It’s a Friday afternoon in Fearagh outside Ballacolla. Liam Hyland opens the door of his home and welcomes us with a handshake as warm and firm as it was on the various election campaigns he embarked on over the years.
It’s the weekend of his 90th birthday and a selection of birthday cards are dotted around his front sitting room.
His mind is still as sharp as a tack and he’s wonderfully engaging company as he reflects on his life and times.
On the walls are various family photos and inside the front door are two framed mementos of his time in both chambers of Leinster House.
His has been a life lived through interesting times. For almost 40 years he represented the people of Laois – first in the County Council, then in the Senate, the Dáil and finally in Europe.
He may be gone from public life since he retired in 2004 but his name still carries weight in these parts; a former minister, a TD for 16 years and an icon for Fianna Fáil locally during the tumultuous 1980s, a time when he did battle with Charlie Haughey, ended Oliver J Flanagan’s poll-topping dominance in this constituency and became the party’s first chairman of Laois County Council.
He’s currently reading a biography of Eamon de Valera and our conversation over the course of a couple of hours touch on a variety of big moments and names in our history.
The War of Independence; the Civil War; Sean Lemass, de Valera, Jack Lynch, Haughey, Oliver J, Albert, Bertie, Cowen, the challenges facing Fianna Fáil now and the prospect of Mary Lou McDonald and Sinn Féin leading the country.
He was born in April 1933, the oldest child of Joe and Nano Hyland. History and politics was all around him. De Valera slept in their original home across the fields in Park when he was on the run.
His father was a Ballacolla man and a former old IRA Officer Commander. For a time he was jailed in an internment camp in the Curragh. ‘Tintown’ was a harsh place. Surrounded by barbed wire and kept in galvanise huts, their living conditions were freezing in the winter and stiflingly hot in the summer.
That environment later led to health issues for Joe and when Liam was 13, and his younger sister Helen (who would later become a nun and be a founder of St Francis school in Portlaoise) was 11, he passed away.
His mother’s brother was a Holy Ghost priest and Liam was due to begin secondary school in Rockwell College that September. But at that tender age he was the man of the house and took on the family farm.
Times were hard. Initially he milked the cows before he went to school in Ballacolla but soon after he remained at home. Rockwell never materialised. His school days were over.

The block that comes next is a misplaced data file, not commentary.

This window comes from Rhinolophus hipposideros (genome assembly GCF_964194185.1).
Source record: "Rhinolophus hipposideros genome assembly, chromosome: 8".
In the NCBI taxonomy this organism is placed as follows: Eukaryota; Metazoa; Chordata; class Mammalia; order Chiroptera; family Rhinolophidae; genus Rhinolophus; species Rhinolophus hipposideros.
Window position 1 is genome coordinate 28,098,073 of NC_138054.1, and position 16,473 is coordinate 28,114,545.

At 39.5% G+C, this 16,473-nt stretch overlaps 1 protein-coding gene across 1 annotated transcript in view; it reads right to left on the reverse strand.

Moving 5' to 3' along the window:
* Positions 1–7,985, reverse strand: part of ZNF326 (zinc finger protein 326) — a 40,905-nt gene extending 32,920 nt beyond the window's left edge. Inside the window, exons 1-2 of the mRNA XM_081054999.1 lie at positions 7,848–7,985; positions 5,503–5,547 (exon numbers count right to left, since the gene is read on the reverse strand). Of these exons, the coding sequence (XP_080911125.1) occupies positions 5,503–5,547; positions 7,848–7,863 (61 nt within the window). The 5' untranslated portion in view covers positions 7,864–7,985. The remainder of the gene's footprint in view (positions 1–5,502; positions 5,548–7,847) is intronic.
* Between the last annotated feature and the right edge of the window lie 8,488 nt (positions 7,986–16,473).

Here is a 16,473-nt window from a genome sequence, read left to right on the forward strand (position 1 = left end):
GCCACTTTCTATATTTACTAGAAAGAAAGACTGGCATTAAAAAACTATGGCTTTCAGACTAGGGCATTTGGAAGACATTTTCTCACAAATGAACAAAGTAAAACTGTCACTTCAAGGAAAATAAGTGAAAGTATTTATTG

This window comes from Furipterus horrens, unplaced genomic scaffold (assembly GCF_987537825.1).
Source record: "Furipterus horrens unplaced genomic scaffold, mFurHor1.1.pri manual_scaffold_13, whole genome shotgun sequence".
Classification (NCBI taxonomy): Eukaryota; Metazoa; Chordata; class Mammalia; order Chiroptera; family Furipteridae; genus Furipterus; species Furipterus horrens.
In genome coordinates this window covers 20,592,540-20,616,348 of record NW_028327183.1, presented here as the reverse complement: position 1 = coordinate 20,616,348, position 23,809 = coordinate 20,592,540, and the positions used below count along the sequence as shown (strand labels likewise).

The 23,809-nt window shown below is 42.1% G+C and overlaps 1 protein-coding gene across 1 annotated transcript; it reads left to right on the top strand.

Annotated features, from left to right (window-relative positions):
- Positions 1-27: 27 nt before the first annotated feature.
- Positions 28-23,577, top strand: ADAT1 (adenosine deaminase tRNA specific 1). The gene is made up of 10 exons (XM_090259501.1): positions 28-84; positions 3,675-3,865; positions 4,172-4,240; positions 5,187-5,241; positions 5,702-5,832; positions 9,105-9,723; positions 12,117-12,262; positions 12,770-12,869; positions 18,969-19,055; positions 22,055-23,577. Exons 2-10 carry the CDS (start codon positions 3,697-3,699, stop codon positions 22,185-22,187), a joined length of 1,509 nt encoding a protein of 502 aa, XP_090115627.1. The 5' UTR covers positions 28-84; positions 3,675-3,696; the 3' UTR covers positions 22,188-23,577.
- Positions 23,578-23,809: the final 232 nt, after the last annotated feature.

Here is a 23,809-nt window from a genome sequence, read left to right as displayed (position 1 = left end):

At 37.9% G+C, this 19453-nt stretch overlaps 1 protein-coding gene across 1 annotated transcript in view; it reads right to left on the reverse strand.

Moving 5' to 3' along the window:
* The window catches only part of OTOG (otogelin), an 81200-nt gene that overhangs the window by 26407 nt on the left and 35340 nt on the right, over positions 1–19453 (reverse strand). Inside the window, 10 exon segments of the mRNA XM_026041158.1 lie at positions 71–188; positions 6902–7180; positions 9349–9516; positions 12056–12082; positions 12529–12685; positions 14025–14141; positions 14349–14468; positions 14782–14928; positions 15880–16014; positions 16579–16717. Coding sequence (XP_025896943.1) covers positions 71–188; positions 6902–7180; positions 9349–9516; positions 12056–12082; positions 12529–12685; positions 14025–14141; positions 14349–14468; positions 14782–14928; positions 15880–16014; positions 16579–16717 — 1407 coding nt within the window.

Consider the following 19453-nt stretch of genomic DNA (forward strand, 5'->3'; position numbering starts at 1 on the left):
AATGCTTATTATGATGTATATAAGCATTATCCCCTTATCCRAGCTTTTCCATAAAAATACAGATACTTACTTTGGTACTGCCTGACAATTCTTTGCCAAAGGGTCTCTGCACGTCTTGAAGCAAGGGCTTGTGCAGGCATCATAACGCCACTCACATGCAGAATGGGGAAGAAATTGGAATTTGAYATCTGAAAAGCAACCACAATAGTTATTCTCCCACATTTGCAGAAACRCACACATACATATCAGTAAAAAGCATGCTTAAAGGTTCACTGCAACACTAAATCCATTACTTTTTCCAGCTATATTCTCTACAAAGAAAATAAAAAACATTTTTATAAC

“You were the boss,” I venture. “The boss,” he laughs. “The boss of what?! There wasn’t a whole lot to be the boss of.
“We’d very good neighbours but I’ll give you an indication of our circumstances. One of our neighbours got sick with an appendix and I was very upset.
“I cycled to Durrow to get him a get well card but when I had the card got, I didn’t have the price of the stamp.”
Joe died in their home in Fearagh, where Liam still lives now. “When he was dying he called me into the room and asked me to do three things,” he says.
“He said, ‘Be kind to your mother – she’s going to have a hard life; don’t be afraid of the dark (in the 1940s, rural electrification was still a while away) and stay away from politics’.”
Two of those things he abided by; staying away from politics was more difficult.
Though his primary education years were behind him and he got no secondary education, when he was in his early 20s, UCD ran a course in Portlaoise in Economic and Political Science.
He’d no car and intended to cycle to Portlaoise three nights a week to attend. In the end a neighbour, Bobby Bailey, was on the same course and he collected him and brought him.
He graduated with a 1st class honours. He was obviously bright. “I was anxious more than bright,” he says. “I was keen to learn.”
In time he became secretary of the Ballacolla Fianna Fáil cumann. One year he travelled to Rathdowney for the convention to select candidates for the Local Elections.
“I went because I was a voting delegate. But I was the first person to be nominated. I told them I wouldn’t do it. I made an excuse but I didn’t give the real reason about my father.
“Eventually the convention decided to adjourn for a month. They adjourned to try and find their candidates.
“But from then on, I had somebody on to me nearly every day saying ‘the organisation wants you’.
“Eventually my mother said ‘You’ll have to stand. They won’t leave you alone and your father would understand’.”
Though Nano didn’t live to see him elected, he took his place in Laois County Council in 1967.
And so began his political career. “I liked the council work. I liked it because you were closer to people than you were as a TD and certainly as an MEP.